Maybe half an hour later, a friend of ours came to pick us up (and the bike, rest in peace) with a truck. Then I realized that, because of the accident, the normal instinct of protecting the body, which is always there to a larger or smaller extent, had very much diminished for the time being… after all, my body was already a mess, it wasn’t even worth it to try and protect it any further! I found this tremendously liberating, and I had a marvelous sense of freedom during the ride back home, enjoying the beautiful day, the scent of the beginning of the summer and just life in general.
Once we were back home, it was time to go through the “shower to clean the wounds, then spray them” phase. That, in particular, was what I had been dreading all of those days before in my “what if” mind scenario; now, however, even though I wasn’t at all thrilled at the prospect, I was so joyful that I could only laugh when thinking that I would have to go through the same process that I saw my friend undergo only five days before! Still I hesitated and tried to delay the moment as much as possible; but, in my mind, it was all part of a big comedy. After a few minutes, I finally went for it…
Make no mistake: it burnt… a lot. Yet I was also observing and learning during the whole process… I noticed that if I concentrated on the joy I felt inside, I didn’t notice the pain as much; if I saw the situation with an objective mind and calm feeling (I was mentally and inwardly paraphrasing Yogananda: “pain cannot make my condition any worse, nor lack of thereof any better”), the pain was still there, but it just didn’t bother me at all because I knew it was meaningless; if I concentrated in the center of the pain, I would feel it more intensely for a few moments, but then it lost reality because I could feel myself not being the body.
All of these states of mind came to me alternatively and then left when my concentration or my willpower wavered, only to come back again when I reapplied the above principles. It was quite an experience, and it played its role on teaching me the ongoing lesson that physical pain is nothing to be afraid of.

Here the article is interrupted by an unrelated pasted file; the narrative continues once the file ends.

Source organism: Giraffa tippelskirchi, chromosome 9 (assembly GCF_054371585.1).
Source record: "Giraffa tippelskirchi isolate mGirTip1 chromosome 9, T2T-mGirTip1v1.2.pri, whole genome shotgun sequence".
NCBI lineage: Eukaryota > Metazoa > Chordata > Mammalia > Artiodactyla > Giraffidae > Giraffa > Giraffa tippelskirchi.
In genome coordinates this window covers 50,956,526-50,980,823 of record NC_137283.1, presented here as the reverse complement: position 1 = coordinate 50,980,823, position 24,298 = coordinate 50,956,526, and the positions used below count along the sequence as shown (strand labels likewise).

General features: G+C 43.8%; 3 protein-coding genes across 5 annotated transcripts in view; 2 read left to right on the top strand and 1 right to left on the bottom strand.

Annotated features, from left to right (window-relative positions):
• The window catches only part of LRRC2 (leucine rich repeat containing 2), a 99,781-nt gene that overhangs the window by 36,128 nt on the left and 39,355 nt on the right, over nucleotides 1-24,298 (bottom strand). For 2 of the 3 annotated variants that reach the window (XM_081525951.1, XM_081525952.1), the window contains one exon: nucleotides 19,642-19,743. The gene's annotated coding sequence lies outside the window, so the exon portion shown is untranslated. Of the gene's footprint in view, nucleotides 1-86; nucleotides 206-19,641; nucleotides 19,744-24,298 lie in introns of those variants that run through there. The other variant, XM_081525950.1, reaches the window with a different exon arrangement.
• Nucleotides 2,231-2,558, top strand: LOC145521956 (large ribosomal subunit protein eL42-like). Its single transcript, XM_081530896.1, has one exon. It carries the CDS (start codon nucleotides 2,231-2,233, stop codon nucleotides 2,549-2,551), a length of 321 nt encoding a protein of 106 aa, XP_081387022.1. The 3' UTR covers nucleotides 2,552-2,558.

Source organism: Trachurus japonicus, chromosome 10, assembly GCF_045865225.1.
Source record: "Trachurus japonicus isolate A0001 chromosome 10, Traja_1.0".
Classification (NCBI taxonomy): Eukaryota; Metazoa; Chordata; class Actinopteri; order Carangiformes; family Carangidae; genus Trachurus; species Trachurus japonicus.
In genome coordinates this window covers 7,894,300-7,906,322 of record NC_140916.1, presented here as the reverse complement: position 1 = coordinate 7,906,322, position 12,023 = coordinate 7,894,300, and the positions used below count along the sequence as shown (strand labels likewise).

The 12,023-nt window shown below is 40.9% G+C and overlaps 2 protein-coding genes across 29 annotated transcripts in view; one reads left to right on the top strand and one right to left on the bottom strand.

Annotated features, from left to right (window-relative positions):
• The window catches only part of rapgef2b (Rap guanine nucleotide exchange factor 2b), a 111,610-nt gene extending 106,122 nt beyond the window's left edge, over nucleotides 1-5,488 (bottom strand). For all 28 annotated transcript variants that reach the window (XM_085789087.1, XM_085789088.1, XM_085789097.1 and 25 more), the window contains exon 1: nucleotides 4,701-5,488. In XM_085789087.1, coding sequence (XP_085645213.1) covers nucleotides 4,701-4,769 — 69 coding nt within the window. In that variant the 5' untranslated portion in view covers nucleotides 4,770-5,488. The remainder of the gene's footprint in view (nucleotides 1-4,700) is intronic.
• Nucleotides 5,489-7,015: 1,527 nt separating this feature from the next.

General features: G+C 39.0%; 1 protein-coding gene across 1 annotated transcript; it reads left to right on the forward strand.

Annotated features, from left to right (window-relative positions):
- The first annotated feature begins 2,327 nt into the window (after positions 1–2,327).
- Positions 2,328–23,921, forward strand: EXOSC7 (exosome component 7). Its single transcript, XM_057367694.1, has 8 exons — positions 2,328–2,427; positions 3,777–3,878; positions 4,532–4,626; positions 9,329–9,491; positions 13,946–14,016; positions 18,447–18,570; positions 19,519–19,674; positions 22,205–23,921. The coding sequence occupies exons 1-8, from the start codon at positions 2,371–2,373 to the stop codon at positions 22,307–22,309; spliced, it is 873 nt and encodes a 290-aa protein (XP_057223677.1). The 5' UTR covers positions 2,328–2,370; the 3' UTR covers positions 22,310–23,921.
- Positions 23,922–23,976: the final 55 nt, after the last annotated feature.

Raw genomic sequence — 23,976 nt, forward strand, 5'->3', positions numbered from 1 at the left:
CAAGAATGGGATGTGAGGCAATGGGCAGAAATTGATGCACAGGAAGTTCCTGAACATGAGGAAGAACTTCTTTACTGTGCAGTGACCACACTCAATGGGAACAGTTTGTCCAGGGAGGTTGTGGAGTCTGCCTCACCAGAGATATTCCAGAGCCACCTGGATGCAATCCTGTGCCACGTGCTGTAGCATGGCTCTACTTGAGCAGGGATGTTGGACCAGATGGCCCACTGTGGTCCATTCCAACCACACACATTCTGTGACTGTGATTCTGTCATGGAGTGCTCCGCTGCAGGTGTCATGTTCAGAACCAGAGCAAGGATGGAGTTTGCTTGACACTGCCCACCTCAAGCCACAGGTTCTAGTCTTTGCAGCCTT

I had a beautiful meditation later on, which served to crown a day that was generally marked as being very blissful, in spite (or perhaps because of?) the bodily pain. I’ve heard swamiji say before something along the lines of pain being very close to bliss. In my experience, the extra effort I put into having a good meditation in spite of the pain, actually propels me deeper than usual; the same principle applied to other spiritual practices all day long makes for a great boon to my inner joy, thanks to the pain!
Now, one wonders: what kind of karma did I have to have such an accident? Did the minor injuries I contracted, thanks to guru’s grace, satisfied the karma of a much serious accident I might have had otherwise? With those things, one never knows! So, it works in every case to be grateful for what happened, because when one knows God is taking care of his life, then it makes no sense to brood over a helpful lesson and possibly a major karma burner! My own feelings when I was riding the truck back to the community, fresh from the accident, were of gratefulness. I was mentally praying to Divine Mother, thanking her for the experience in general, and for “being done with it” in particular, but mostly for the joy I was feeling, which let me know it was all arranged for my greater good.
To go back to the previous question: what kind of karma did I have to have such an accident? A worldly person might say “bad” right away, but from a devotee’s perspective, that’s not it. Swamiji has taught us that situations are neutral, and so is karma, being only the “action and reaction” principle applied to our lives. The only true measure to determine whether a karma is good or bad is this: Does it lead you closer to freedom in God, or does it lead you to greater bondage in delusion?
In this case the answer is clear: I must have had very, very VERY good karma to have this bike accident!
Joy to you!